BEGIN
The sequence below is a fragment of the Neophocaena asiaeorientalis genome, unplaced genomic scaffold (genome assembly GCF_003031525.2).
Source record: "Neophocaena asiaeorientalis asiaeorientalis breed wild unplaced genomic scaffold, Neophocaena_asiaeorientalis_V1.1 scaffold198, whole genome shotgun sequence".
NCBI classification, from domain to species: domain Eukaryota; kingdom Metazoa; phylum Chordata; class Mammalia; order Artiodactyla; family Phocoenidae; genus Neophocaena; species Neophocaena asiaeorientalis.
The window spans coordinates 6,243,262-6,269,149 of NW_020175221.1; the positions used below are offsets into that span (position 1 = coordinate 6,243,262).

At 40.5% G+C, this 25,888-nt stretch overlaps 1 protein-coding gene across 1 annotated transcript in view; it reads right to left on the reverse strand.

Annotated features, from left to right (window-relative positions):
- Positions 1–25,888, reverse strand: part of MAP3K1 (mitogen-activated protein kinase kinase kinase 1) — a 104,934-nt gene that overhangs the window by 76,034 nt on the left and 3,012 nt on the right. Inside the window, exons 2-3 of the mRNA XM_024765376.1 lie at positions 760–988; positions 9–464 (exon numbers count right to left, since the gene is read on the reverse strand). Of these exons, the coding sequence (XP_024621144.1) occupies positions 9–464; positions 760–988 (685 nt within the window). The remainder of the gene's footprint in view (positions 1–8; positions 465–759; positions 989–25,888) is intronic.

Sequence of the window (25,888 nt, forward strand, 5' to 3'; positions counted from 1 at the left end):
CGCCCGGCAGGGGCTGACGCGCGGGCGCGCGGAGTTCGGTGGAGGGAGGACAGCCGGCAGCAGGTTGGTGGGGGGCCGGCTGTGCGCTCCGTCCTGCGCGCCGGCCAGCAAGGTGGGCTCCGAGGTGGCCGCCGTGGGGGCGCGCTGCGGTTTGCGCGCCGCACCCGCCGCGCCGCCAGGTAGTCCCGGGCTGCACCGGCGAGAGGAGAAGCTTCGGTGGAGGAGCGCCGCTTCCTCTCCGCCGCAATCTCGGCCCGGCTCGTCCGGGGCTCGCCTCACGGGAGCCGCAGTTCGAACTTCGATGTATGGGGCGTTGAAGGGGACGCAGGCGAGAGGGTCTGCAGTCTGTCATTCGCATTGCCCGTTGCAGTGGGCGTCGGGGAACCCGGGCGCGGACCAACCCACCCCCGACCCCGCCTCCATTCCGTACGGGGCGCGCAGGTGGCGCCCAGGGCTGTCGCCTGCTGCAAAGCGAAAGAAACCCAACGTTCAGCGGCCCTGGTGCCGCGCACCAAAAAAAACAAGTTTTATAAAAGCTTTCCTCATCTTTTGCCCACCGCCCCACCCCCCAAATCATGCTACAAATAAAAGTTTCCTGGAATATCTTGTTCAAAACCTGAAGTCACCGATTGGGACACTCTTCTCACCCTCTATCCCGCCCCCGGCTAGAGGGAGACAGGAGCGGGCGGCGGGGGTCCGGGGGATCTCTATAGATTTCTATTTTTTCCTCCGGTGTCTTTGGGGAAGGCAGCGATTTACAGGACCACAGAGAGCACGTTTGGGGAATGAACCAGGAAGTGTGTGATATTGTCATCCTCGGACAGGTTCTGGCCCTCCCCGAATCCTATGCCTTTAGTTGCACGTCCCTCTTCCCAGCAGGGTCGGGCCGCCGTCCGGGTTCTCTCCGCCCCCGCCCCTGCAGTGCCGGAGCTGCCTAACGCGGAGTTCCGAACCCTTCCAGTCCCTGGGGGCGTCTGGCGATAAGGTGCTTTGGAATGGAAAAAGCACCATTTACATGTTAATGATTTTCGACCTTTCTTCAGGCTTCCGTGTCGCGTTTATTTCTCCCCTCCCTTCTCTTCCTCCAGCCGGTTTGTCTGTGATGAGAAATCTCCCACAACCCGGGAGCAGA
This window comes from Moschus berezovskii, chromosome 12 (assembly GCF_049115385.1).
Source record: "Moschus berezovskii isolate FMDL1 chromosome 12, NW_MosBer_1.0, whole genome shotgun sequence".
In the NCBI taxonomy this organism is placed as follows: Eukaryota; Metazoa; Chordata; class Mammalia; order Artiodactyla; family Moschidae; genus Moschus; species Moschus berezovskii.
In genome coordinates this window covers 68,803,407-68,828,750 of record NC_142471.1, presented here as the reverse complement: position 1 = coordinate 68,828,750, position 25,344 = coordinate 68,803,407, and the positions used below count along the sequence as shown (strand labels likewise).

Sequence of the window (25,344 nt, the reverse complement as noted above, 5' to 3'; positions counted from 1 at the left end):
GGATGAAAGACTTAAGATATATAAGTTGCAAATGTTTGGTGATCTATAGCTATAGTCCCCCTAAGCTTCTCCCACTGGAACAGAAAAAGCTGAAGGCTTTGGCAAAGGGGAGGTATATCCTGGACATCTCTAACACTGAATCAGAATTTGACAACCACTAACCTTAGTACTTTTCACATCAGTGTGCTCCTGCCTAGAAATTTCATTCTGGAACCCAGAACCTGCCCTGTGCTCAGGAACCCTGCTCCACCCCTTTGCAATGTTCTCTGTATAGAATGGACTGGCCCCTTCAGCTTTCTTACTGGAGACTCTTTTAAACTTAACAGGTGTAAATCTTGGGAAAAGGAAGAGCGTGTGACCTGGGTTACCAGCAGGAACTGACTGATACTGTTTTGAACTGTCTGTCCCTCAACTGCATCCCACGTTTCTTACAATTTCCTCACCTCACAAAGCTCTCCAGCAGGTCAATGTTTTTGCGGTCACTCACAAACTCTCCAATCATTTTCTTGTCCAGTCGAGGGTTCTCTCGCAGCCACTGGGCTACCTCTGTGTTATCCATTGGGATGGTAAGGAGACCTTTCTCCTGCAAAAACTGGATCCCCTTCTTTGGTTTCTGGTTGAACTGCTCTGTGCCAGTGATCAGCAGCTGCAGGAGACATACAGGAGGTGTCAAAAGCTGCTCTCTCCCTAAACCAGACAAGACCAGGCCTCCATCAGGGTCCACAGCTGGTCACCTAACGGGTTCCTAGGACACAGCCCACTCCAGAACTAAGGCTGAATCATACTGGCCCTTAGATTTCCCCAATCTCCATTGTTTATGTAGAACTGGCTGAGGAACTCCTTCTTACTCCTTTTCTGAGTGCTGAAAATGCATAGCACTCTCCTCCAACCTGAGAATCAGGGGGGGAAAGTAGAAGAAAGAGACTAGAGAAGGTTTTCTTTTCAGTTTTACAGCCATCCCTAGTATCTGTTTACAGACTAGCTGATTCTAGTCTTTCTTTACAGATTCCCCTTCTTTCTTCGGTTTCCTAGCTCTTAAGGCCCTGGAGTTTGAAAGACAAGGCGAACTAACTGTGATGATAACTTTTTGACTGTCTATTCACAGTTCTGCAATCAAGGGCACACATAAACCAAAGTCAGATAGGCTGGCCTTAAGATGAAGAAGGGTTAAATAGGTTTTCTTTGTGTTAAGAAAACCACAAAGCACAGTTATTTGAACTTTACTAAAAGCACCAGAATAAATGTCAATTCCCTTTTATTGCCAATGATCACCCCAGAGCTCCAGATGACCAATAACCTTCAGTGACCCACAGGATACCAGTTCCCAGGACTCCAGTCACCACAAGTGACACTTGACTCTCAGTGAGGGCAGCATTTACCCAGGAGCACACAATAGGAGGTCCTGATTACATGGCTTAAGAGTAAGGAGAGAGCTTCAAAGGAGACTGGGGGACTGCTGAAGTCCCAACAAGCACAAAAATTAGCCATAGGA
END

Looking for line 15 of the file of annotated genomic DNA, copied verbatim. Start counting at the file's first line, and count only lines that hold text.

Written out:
GGATGAAAGACTTAAGATATATAAGTTGCAAATGTTTGGTGATCTATAGCTATAGTCCCCCTAAGCTTCTCCCACTGGAACAGAAAAAGCTGAAGGCTTTGGCAAAGGGGAGGTATATCCTGGACATCTCTAACACTGAATCAGAATTTGACAACCACTAACCTTAGTACTTTTCACATCAGTGTGCTCCTGCCTAGAAATTTCATTCTGGAACCCAGAACCTGCCCTGTGCTCAGGAACCCTGCTCCACCCCTTTGCAATGTTCTCTGTATAGAATGGACTGGCCCCTTCAGCTTTCTTACTGGAGACTCTTTTAAACTTAACAGGTGTAAATCTTGGGAAAAGGAAGAGCGTGTGACCTGGGTTACCAGCAGGAACTGACTGATACTGTTTTGAACTGTCTGTCCCTCAACTGCATCCCACGTTTCTTACAATTTCCTCACCTCACAAAGCTCTCCAGCAGGTCAATGTTTTTGCGGTCACTCACAAACTCTCCAATCATTTTCTTGTCCAGTCGAGGGTTCTCTCGCAGCCACTGGGCTACCTCTGTGTTATCCATTGGGATGGTAAGGAGACCTTTCTCCTGCAAAAACTGGATCCCCTTCTTTGGTTTCTGGTTGAACTGCTCTGTGCCAGTGATCAGCAGCTGCAGGAGACATACAGGAGGTGTCAAAAGCTGCTCTCTCCCTAAACCAGACAAGACCAGGCCTCCATCAGGGTCCACAGCTGGTCACCTAACGGGTTCCTAGGACACAGCCCACTCCAGAACTAAGGCTGAATCATACTGGCCCTTAGATTTCCCCAATCTCCATTGTTTATGTAGAACTGGCTGAGGAACTCCTTCTTACTCCTTTTCTGAGTGCTGAAAATGCATAGCACTCTCCTCCAACCTGAGAATCAGGGGGGGAAAGTAGAAGAAAGAGACTAGAGAAGGTTTTCTTTTCAGTTTTACAGCCATCCCTAGTATCTGTTTACAGACTAGCTGATTCTAGTCTTTCTTTACAGATTCCCCTTCTTTCTTCGGTTTCCTAGCTCTTAAGGCCCTGGAGTTTGAAAGACAAGGCGAACTAACTGTGATGATAACTTTTTGACTGTCTATTCACAGTTCTGCAATCAAGGGCACACATAAACCAAAGTCAGATAGGCTGGCCTTAAGATGAAGAAGGGTTAAATAGGTTTTCTTTGTGTTAAGAAAACCACAAAGCACAGTTATTTGAACTTTACTAAAAGCACCAGAATAAATGTCAATTCCCTTTTATTGCCAATGATCACCCCAGAGCTCCAGATGACCAATAACCTTCAGTGACCCACAGGATACCAGTTCCCAGGACTCCAGTCACCACAAGTGACACTTGACTCTCAGTGAGGGCAGCATTTACCCAGGAGCACACAATAGGAGGTCCTGATTACATGGCTTAAGAGTAAGGAGAGAGCTTCAAAGGAGACTGGGGGACTGCTGAAGTCCCAACAAGCACAAAAATTAGCCATAGGA